3. So many children were playing at the Crown Fountain...laughing, running, splashing, and we observers were smiling the entire time.
4. Close up of the inter-active Crown Fountain.
5. A reflection on the outside of "Cloud Gate" Sculpture of the buildings across from Millennium Park on Michigan Avenue.
- Arts and Culture
The Windy City
Favorite thing: Chicago is a wonderful place to visit. It is an hour from Milwaukee, so in the summer I visit at least four times. Hop on the train and in an hour I am in a city that has the best museums of any city in the United States. Restaurants that are unrivaled and shopping that is out of this world! Michigan Avenue is to Chicago, what 5th Avenue is to New York. The hotels are all reasonably priced and clean.
Fondest memory: I attend the Taste of Chicago festival every year! For further information, consult www.cityofchicago.org
Hold the ketchup.....
Favorite thing: A proper Chicago style hot dog is a Vienna Beef hot dog served in a poppy seed bun with green relish, onions, sport pepers, a tomato slice, a pickle spear, yellow mustard with a dash of celery salt. NO KETCHUP. Ask for it and you will get a dirty look.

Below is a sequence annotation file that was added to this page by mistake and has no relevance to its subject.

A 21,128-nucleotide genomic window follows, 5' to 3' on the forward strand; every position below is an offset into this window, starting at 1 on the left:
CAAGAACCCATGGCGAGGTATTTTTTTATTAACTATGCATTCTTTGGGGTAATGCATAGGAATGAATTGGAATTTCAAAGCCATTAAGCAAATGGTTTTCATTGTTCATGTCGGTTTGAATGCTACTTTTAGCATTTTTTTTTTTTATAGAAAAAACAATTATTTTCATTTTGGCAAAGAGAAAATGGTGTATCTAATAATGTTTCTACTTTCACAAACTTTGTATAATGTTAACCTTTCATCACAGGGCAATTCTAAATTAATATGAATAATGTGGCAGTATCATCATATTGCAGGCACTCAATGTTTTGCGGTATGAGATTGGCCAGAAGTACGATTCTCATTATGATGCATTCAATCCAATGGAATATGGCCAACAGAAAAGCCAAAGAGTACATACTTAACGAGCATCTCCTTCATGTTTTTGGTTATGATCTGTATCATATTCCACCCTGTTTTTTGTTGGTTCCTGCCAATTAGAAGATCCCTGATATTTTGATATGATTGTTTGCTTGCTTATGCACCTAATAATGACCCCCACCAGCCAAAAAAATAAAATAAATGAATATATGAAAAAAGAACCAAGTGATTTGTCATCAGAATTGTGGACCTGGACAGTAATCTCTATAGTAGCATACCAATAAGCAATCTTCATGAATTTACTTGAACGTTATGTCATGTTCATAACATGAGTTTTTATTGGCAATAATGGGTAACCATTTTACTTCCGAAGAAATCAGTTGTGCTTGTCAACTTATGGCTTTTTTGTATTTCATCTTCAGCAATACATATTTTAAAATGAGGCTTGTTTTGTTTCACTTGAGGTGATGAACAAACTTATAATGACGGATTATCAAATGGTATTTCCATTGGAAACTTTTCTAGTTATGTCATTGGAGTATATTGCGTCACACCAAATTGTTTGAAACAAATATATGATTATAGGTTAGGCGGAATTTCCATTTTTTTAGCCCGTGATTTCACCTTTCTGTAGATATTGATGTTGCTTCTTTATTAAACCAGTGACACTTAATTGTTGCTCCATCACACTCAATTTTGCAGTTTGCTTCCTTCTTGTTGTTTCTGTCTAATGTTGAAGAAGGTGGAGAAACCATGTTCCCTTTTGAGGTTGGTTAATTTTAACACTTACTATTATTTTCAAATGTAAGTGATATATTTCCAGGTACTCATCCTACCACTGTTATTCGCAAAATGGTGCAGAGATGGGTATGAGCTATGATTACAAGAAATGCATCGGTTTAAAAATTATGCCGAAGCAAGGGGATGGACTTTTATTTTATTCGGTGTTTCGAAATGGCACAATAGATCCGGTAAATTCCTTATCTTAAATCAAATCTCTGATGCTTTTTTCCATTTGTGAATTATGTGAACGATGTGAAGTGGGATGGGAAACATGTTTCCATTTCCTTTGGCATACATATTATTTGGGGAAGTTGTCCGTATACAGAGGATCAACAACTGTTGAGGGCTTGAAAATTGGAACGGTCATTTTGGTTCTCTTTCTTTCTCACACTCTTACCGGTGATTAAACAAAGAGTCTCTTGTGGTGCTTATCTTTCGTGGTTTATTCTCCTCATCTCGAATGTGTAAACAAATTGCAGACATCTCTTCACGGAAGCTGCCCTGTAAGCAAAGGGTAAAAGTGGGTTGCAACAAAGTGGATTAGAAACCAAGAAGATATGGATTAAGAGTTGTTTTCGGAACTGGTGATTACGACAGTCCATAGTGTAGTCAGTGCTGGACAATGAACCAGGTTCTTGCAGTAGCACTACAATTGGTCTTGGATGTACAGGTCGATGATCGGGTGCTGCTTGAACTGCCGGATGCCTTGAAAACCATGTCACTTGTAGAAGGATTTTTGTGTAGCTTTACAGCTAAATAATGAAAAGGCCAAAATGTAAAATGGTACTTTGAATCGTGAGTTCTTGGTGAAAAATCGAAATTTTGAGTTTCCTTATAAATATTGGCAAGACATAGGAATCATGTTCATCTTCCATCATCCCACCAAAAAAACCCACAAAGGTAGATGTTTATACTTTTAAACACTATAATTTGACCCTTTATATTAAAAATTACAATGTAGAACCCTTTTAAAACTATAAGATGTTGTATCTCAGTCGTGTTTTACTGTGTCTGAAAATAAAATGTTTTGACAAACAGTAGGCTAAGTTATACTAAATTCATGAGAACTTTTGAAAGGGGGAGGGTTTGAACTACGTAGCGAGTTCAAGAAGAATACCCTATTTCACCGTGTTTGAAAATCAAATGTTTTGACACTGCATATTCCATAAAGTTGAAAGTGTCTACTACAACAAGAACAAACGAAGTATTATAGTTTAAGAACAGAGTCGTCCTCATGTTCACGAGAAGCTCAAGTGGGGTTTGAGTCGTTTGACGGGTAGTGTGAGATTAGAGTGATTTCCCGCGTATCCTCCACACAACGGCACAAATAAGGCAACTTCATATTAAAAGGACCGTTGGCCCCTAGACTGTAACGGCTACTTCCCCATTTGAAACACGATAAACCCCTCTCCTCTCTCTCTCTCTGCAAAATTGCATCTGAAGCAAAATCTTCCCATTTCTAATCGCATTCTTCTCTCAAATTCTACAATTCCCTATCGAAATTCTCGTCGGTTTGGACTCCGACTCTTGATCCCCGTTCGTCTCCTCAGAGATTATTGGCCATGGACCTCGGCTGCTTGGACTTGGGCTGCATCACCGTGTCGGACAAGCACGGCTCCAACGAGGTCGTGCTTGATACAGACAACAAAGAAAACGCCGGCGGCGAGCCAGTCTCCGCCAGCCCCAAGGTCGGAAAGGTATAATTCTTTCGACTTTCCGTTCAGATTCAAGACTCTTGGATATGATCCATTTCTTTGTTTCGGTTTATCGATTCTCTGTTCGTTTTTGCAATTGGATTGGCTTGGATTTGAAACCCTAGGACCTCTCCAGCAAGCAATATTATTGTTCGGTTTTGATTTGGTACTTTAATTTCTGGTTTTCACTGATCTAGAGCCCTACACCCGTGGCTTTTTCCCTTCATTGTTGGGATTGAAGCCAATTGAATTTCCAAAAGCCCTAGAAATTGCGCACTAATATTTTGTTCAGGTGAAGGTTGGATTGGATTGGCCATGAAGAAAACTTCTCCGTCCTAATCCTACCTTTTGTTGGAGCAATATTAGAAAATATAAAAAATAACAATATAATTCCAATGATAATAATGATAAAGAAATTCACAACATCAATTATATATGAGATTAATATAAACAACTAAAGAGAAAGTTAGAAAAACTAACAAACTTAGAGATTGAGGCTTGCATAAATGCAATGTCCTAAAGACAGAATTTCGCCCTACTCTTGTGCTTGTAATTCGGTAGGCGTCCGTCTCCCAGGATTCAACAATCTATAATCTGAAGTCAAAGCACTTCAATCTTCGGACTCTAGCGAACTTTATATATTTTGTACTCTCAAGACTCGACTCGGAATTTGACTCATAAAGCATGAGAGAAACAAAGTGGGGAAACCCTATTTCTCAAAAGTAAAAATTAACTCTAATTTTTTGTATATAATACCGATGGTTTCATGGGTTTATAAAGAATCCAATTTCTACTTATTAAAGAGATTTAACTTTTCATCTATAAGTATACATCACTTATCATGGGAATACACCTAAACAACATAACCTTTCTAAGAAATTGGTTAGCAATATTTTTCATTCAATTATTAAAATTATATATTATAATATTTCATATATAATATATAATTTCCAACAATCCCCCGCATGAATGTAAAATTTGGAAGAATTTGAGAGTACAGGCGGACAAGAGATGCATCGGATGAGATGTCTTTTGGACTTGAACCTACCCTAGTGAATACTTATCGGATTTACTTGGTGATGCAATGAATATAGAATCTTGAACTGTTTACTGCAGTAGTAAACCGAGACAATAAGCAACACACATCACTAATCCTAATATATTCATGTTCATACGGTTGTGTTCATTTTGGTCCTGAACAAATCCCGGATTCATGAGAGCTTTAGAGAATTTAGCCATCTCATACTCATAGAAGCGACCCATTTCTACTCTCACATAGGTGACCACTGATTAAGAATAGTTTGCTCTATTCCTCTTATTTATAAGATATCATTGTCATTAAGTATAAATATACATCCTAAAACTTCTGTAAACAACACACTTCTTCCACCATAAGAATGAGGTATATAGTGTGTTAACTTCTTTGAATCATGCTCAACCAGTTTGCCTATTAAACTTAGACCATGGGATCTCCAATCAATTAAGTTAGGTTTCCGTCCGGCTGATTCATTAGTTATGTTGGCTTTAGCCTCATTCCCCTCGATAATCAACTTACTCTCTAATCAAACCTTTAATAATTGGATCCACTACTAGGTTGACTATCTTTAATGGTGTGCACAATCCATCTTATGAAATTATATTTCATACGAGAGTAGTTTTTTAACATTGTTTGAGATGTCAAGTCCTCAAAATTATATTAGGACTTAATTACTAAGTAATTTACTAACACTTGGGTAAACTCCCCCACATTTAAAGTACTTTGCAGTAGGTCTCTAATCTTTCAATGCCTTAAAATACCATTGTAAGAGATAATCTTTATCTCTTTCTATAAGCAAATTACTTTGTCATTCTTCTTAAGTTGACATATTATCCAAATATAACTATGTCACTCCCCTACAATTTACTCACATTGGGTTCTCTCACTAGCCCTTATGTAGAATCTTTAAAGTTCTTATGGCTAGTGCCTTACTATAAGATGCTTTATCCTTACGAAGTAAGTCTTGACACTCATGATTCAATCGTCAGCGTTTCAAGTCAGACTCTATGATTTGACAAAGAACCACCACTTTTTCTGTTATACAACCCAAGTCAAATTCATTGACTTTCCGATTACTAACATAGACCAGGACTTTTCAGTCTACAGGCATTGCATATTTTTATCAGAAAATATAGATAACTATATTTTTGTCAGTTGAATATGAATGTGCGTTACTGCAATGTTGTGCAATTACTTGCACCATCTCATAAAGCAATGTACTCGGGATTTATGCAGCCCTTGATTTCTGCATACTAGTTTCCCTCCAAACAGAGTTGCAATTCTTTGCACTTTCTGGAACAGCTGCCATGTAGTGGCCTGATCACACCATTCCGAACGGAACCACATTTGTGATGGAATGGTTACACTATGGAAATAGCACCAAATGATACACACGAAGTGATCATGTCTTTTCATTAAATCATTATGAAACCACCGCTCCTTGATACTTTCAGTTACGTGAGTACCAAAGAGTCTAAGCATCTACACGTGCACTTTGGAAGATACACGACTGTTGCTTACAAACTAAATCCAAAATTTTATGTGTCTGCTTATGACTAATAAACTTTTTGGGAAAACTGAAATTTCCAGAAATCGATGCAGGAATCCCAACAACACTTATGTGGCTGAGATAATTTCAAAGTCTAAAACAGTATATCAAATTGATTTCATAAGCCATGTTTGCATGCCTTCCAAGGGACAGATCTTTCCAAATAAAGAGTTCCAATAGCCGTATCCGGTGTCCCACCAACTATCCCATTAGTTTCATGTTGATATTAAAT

Ketchup is of course permissable on french fries.
Goose Island Honkeys Ale.
Favorite thing: This beer taste great. I like it, so I drank a lot of it while in Chicago. I recommend you do the same. It's a fruity tart local brew and goes down well. It's available at a lot of places around Chicago.
DRINK BEER! :)
Fondest memory: Getting really drunk in a small pub in my Hotel.
Favorite thing: Stay away from the Giordano and other chain deep-dish pizza places. For the best, I recommend Lou Malnati's River North location (Wells St.). One tier below (but still better than anything else outside Chicagoland) would be the Gino's East and Pizzaria Uno chains. There's almost always a line in the downtown pizza shops. Plan ahead when you're hungry. Deep-dish pizza takes about 30 mins to cook, so find the order taker near the front door and get your order in ASAP.
Favorite thing: This is just a placeholder while I upload all my photos and then organize my tips. Please do not rate this one at this time.